Tuesday, August 14, 2018

Markets rise as Turkish lire recovers

Dow gained 105, advancers over decliners better than 3-1 & NAZ went up 38.  The MLP index recovered 1+ to the 285s & the REIT index was steady in the 353s.  Junk bond funds crawled a little higher & Treasuries slid lower.  Oil shot up to the 68s & gold added 5 to 1204. 

AMJ (Alerian MLP Index tracking fund)

CL=FCrude Oil67.98
+0.78 +1.2%

GC=F  Gold1,204.20
+5.30 +0.4%

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Stocks were cautiously higher as Turkey's lira weakened only slightly following its recent plunge, which caused investors to turn risk adverse.  The risk aversion sent US stocks lower on yesterday, but with the lira stabilizing investors could turn their attention to the strong US economy.  While earnings season is winding down, retail earnings were the focus today, headlined by Dow component Home Depot (HD).  The home improvement retailer reported earnings & revenue that beat the estimate, led by a rebound in its seasonal business.  In economic news, data on imported goods were released, with costs flat in Jul.  But the annual rate of import inflation jumped to 4.8%, its highest since 2012.  Costs were led by energy, excluding fuel the rise was only 1.3%.  On an annual basis, export prices were up 4.3%.  In commodities, oil futures were higher boosted by reports that Saudi Arabia is curbing production despite its agreement in Jun to boost output after oil rallied to a 3½-year high.  But yesterday OPEC forecast lower demand for its crude next year.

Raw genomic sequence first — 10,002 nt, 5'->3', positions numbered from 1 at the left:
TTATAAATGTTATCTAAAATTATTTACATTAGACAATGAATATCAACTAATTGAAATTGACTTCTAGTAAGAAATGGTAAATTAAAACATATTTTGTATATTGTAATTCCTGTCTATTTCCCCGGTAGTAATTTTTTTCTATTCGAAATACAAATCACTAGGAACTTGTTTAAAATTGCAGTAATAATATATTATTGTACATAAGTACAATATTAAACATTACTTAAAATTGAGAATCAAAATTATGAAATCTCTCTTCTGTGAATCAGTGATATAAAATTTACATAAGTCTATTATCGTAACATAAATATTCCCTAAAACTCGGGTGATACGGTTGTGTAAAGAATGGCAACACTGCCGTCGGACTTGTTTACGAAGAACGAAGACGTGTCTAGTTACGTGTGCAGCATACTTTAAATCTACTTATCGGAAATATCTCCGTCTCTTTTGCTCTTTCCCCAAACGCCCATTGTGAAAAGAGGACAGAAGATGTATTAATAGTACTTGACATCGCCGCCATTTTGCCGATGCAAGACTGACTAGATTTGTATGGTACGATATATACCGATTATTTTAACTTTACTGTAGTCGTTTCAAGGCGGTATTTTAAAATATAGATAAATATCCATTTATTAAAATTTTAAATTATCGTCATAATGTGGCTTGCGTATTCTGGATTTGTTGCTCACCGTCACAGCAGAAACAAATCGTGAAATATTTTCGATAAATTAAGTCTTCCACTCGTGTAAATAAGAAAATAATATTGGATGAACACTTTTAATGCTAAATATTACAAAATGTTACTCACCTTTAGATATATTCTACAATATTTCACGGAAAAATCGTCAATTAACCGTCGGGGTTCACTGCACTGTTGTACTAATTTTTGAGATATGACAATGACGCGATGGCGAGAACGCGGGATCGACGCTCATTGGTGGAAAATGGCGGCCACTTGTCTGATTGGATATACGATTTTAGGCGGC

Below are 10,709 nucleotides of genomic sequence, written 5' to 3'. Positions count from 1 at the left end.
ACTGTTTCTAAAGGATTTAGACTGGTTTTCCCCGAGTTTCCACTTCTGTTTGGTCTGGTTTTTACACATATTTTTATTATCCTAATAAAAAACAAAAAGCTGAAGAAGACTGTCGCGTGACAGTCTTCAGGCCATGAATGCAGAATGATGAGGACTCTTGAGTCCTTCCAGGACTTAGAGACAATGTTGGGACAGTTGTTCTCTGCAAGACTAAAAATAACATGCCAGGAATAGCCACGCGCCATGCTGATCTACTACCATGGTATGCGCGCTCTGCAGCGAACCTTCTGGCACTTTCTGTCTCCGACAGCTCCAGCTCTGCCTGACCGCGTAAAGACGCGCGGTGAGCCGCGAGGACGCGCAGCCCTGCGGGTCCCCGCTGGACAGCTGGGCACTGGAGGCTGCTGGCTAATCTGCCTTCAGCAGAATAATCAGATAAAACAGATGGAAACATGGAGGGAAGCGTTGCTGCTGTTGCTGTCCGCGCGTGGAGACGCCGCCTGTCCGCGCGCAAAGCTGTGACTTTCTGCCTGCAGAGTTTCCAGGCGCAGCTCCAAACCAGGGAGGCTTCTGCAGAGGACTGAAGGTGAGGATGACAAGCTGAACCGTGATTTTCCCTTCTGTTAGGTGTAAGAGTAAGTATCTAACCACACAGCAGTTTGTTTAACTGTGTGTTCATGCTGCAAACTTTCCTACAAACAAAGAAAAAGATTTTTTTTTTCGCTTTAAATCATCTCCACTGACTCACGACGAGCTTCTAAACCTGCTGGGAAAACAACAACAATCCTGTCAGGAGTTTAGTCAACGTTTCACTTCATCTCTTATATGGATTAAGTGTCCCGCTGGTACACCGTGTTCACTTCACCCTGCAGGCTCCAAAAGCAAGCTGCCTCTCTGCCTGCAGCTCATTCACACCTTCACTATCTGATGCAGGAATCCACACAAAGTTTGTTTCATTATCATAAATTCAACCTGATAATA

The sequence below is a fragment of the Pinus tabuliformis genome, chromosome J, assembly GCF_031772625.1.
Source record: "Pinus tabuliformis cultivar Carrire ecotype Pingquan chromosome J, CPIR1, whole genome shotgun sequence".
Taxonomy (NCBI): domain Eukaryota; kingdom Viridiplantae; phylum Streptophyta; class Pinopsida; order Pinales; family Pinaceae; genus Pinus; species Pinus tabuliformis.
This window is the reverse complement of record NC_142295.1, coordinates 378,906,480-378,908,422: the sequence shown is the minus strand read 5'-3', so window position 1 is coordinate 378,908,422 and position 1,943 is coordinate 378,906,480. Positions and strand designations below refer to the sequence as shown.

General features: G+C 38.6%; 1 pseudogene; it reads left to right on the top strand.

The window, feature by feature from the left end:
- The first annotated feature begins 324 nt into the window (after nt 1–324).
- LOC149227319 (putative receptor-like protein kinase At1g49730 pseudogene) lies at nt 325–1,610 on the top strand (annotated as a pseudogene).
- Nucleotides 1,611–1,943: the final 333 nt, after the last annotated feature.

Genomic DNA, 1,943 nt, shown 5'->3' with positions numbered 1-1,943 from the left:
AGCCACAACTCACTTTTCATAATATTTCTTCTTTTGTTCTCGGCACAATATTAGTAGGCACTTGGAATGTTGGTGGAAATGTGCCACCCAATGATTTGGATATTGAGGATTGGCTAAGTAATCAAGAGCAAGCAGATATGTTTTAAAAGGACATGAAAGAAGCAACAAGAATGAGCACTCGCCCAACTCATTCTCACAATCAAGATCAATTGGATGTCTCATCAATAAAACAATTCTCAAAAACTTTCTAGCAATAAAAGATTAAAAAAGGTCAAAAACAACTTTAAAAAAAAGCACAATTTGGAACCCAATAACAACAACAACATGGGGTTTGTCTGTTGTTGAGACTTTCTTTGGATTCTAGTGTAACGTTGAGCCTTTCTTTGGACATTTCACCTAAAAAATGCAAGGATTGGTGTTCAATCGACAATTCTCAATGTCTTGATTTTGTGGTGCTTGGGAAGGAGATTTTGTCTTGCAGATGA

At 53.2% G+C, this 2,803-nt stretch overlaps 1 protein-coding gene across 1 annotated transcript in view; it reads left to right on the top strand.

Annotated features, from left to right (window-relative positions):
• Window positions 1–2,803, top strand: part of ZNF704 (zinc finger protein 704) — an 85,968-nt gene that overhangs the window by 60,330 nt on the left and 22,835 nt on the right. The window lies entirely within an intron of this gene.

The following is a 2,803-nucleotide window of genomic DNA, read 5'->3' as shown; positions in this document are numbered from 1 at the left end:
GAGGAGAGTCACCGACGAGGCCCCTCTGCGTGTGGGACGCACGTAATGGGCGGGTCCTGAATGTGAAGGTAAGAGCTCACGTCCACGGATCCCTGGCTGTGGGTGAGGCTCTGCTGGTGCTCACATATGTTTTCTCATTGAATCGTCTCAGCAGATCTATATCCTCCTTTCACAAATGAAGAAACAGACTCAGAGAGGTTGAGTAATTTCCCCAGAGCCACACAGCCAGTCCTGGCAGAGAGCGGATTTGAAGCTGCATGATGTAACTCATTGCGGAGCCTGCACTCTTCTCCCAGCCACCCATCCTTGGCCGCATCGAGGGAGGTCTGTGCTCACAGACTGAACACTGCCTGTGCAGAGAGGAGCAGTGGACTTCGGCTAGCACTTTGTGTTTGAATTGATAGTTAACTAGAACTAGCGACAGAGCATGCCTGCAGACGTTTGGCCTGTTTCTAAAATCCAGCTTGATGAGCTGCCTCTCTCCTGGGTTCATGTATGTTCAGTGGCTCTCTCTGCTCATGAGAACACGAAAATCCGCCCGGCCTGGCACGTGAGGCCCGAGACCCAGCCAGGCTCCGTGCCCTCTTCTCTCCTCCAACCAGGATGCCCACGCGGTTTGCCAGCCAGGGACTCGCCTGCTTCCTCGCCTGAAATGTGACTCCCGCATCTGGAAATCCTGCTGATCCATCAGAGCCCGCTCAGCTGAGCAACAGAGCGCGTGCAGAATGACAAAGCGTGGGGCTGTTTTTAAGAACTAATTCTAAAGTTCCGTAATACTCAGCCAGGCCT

Stocks cautiously higher, Home Depot results boost Dow

Small business owners' optimism touched a 35-year high in Jul, with businesses setting records in terms of job creation & hiring, while they cited the availability of qualified workers as their biggest challenge.  In another signal of just how good this economy is, the small business owners also noted that they were able to increase prices.  In Jul 2018, the NFIB's Small Business Optimism Index marked its 2nd highest level in the survey's 45-year history, at 107.9, just shy of the Jul 1983 record-high of 108.  Records were set for job creation plans.  A seasonally-adjusted net 23% of businesses are planning to create new jobs, while 37% of business owners said they had job openings that they could not fill in Jul.  “Small business owners are leading this economy and expressing optimism rivaling the highest levels in history,” said NFIB CEO Juanita Duggan.  “Expansion continues to be a priority for small businesses who show no signs of slowing as they anticipate more sales and better business conditions.”  A net 35% of owners expect better business conditions, while they said the availability of qualified workers was their #1 problem.  Owners also reported that they were increasing the compensation they offered workers.  49% of firms were hiring or trying to hire, while 52% (88% of those hiring or trying to hire) reported few or no qualified applicants for the positions they were trying to fill.  23% of owners said their biggest business problem was finding qualified workers.  “Despite challenges in finding qualified workers to fill a record number of job openings, they’re taking advantage of this economy and pursuing growth,” according to the NFIB.  Profits continued to perform  more firms raised prices in Jul, a positive signal of demand.

Small business optimism at 35-year high